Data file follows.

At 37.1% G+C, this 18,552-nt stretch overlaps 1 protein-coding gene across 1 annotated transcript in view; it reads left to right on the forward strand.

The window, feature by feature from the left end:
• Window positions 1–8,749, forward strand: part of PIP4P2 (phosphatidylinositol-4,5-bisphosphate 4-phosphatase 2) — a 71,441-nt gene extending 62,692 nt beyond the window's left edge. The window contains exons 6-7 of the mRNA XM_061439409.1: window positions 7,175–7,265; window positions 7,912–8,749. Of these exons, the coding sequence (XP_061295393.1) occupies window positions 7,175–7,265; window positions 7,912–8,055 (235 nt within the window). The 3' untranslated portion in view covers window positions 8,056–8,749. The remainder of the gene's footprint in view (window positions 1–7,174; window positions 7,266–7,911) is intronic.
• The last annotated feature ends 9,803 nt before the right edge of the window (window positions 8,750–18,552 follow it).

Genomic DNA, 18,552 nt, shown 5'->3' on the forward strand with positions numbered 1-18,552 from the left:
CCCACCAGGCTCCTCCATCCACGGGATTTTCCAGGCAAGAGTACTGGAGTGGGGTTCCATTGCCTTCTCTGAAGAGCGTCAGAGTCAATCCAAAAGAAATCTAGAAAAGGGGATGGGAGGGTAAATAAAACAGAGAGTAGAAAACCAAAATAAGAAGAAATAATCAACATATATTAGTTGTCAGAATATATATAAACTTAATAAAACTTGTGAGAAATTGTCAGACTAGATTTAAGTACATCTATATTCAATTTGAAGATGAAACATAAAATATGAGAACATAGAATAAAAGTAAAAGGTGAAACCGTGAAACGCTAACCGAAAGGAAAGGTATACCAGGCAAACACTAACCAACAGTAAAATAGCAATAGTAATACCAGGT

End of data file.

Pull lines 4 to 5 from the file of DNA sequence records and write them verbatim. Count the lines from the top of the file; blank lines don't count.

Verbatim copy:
• The last annotated feature ends 9,803 nt before the right edge of the window (window positions 8,750–18,552 follow it).

Genomic DNA, 18,552 nt, shown 5'->3' on the forward strand with positions numbered 1-18,552 from the left: